8

I also came to digital from film. For me personalty I shoot only in RAW, when I post process I strive to achieve realistic colors and a true representation of the scene as I remember it. My opinion is that at some point post processing techniques go beyond photography and are in the realm of graphic art. Where does artistic license cross that line? I don'...


8

I think one of the first things I learned about photography was, it is not a cheap hobby. It will eat all the spare income you have. Cameras are pretty sophisticated bits of kit, whether to film or to digital. Long before they included batteries, they still were expensive. I did some quick Googling on the price of a well-known camera from the 1930's to ...


8

The cost stays high for new gear because it is new gear. The cameras you can buy today are much better than the cameras you could buy even 2-3 years ago. New technological development costs money and this is passed on in the cost of the cameras. Digital costs more than film because it is reusable. Film spread the cost out over time because the ...


8

Simple. Film shooter obsessed over...wait for it...film. How different emulsions captured the same scene, which could be push or pulled, which reacted well to stand development and how each reacted to a different developer. Darkroom techniques. These types of questions are still a hot topic on film discussion sites. With film, the camera is quite ...


7

The terms push and pull are still relevant in the sense that they are still used and understood by many enthusiast photographers. But they are probably not as common as they once were. New terms, such as expose to the right describe the same concept using different words. If you underexpose when taking the shot, then you push the exposure in editing to ...


7

The thing about digital cameras is that they were already so good ten years ago that even old, used equipment is more than adequate for students or even serious amateurs. I'm still using my Nikon D50 (ca. 2006) and I would still gain more by buying another lens than by upgrading the body. The ideal kit for a student would start with a relatively cheap but ...


6

To understand how a camera's pixel pitch may affect Depth of Field (DoF), you must first understand what DoF is as well as what it isn't. Regardless of the aperture of a lens, there will only be one distance that will be in focus. That is, there will only be one distance at which a point source of light will be focused to a single point on the recording ...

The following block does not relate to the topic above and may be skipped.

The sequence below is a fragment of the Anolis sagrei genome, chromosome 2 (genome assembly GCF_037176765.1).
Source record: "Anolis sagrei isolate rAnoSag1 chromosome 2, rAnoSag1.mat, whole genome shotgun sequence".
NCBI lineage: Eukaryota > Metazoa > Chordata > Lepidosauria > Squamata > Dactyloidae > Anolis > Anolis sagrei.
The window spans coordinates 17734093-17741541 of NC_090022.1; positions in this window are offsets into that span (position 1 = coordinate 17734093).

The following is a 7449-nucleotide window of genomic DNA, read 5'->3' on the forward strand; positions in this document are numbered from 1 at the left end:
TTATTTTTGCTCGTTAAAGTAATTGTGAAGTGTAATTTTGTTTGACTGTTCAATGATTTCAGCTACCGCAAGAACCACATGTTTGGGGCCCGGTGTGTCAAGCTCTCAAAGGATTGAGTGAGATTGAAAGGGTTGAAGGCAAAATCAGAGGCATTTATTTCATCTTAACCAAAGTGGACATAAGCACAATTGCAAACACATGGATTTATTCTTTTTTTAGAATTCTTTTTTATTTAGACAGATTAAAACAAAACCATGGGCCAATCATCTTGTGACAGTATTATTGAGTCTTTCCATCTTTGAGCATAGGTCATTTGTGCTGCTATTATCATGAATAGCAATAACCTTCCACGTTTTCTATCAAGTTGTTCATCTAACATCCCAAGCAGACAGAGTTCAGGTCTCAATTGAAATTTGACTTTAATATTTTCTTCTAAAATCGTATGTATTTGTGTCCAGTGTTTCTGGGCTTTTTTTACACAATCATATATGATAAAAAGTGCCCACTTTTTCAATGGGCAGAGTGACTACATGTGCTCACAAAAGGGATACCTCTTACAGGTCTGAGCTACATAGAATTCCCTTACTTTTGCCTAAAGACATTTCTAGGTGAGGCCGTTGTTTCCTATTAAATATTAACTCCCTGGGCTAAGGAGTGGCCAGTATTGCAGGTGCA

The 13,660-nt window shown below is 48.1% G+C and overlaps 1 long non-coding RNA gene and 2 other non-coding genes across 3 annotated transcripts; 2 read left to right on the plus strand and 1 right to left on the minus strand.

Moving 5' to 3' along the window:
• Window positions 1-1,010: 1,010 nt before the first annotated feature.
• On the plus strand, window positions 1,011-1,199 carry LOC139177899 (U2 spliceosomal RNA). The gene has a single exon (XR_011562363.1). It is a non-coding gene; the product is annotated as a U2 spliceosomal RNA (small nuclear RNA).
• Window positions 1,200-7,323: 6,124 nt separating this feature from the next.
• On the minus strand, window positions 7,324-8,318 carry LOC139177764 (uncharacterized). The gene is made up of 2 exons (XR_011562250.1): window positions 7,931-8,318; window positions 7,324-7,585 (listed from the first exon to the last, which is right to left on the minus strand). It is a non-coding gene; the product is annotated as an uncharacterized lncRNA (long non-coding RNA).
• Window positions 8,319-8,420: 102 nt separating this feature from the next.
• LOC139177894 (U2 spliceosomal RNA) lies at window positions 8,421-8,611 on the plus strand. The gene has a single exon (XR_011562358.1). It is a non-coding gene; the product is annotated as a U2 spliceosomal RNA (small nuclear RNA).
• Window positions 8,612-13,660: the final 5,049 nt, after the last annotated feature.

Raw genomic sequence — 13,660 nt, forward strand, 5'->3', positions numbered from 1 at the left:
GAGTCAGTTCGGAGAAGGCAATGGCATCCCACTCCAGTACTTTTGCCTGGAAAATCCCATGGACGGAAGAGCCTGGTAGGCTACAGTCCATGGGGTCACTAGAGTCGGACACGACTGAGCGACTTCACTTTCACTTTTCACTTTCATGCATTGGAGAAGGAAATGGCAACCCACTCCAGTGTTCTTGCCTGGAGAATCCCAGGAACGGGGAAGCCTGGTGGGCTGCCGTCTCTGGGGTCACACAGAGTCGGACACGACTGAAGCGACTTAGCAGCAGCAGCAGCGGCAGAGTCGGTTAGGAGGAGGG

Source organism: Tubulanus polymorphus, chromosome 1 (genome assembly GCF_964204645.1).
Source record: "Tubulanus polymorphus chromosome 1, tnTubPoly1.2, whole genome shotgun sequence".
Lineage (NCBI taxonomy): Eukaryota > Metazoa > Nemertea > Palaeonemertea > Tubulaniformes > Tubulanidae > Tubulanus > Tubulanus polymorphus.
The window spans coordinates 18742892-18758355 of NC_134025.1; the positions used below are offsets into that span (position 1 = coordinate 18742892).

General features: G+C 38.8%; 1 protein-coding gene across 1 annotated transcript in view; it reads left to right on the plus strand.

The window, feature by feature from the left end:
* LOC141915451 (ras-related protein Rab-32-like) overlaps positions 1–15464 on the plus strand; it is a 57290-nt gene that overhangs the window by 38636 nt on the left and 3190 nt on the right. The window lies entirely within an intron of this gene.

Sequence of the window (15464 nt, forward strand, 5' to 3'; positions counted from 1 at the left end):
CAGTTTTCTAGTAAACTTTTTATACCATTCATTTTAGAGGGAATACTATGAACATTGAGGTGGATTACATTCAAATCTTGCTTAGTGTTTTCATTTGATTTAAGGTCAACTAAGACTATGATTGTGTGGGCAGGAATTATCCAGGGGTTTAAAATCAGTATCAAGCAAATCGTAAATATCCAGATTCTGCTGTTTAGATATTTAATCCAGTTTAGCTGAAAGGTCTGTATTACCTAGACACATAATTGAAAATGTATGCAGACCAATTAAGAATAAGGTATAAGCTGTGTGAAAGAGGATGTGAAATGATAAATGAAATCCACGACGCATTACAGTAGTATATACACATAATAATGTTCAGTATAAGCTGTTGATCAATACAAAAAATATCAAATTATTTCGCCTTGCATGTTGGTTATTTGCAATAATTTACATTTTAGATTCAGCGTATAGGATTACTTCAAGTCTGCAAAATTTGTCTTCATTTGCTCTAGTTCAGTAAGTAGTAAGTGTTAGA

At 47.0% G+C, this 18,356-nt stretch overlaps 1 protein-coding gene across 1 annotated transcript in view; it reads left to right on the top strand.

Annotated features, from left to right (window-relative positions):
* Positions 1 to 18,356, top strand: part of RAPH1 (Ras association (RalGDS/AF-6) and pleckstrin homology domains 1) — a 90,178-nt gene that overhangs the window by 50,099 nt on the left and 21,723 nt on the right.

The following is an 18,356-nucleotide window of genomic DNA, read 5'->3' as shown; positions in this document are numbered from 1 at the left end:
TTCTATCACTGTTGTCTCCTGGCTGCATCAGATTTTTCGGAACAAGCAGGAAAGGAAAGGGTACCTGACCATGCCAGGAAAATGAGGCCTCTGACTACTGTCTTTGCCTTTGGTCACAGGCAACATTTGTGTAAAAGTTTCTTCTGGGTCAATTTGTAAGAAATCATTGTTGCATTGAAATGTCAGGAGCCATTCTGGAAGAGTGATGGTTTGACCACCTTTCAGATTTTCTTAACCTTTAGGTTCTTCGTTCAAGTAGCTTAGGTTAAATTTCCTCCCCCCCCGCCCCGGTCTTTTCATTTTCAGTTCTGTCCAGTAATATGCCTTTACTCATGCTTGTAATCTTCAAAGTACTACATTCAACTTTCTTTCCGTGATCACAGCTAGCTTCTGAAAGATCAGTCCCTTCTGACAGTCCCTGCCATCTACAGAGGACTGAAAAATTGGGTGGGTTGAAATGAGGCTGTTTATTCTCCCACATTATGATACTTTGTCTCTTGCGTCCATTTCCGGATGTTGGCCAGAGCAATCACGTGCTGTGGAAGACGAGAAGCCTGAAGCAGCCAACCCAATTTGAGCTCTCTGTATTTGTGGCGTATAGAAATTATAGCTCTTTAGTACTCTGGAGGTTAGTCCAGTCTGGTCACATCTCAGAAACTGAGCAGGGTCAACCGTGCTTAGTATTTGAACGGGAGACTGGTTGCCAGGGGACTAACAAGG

6

There is some latitude with regard to ISO sensitivity. Digital cameras often are less sensitive than the rated "base" sensitivity. The manufacturers tend to round up, possibly because it can make test results look better than they actually are. It also helps to preserve detail in the highlights. With film the manufacturers tend to round the sensitivity down. ...


6

The problem with film is that it's sensitivity reduces with the reduction of power of light source. This means that if you need exposure time x to get a satisfactory photograph, the light source with small power (i.e., magnitudes dimmer than day sky) y, you will need much more than N*x exposure time if you decide to photograph the same light source with ...


6

Your question seems to be based on the assumption that the problem is the digital camera. But it's not. The key here is composition. When a shot, or, in fact, any image is properly composed, it looks naturally appealing and pleasant to look at because your eye travels through the image comfortably. When the composition is bad, the image literally falls ...


6

Note: Even the most accurate representation of the actual film will not be able to reproduce all its properties - film behaves very differently than sensors or digital images, so if you really want to have that Velvia 50 look: Shoot Velvia. Although I myself am 90% digital, even I think that it is still great fun and very satisfying to shoot film from time ...


6

Every service I'm aware of that produces large format prints from film will initially scan your film into a digital file anyway. Cutting out the middle man will allow you to use a color-managed workflow and most likely produce better outcomes. That being said, you can either go with a service that performs digital to film conversion for the film industry (...


5

So, absolutely you can do that. In some ways you're suggesting a similar approach to the old polaroid and medium format professional shooting. Basically, the photographer would take a polaroid shot to confirm light, shadows, and general scene before shooting with the big camera. It's always more expensive to get back to the darkroom and discover that you don'...


5

On a modern SLR camera, it takes battery power to hold the shutter open. The power-free state is with the shutter closed. However, on a mirrorless camera, the shutter is open out of necessity when the camera is on. It would not make sense to require battery power to keep the shutter open too - enough power is spent on everything else. This means the ...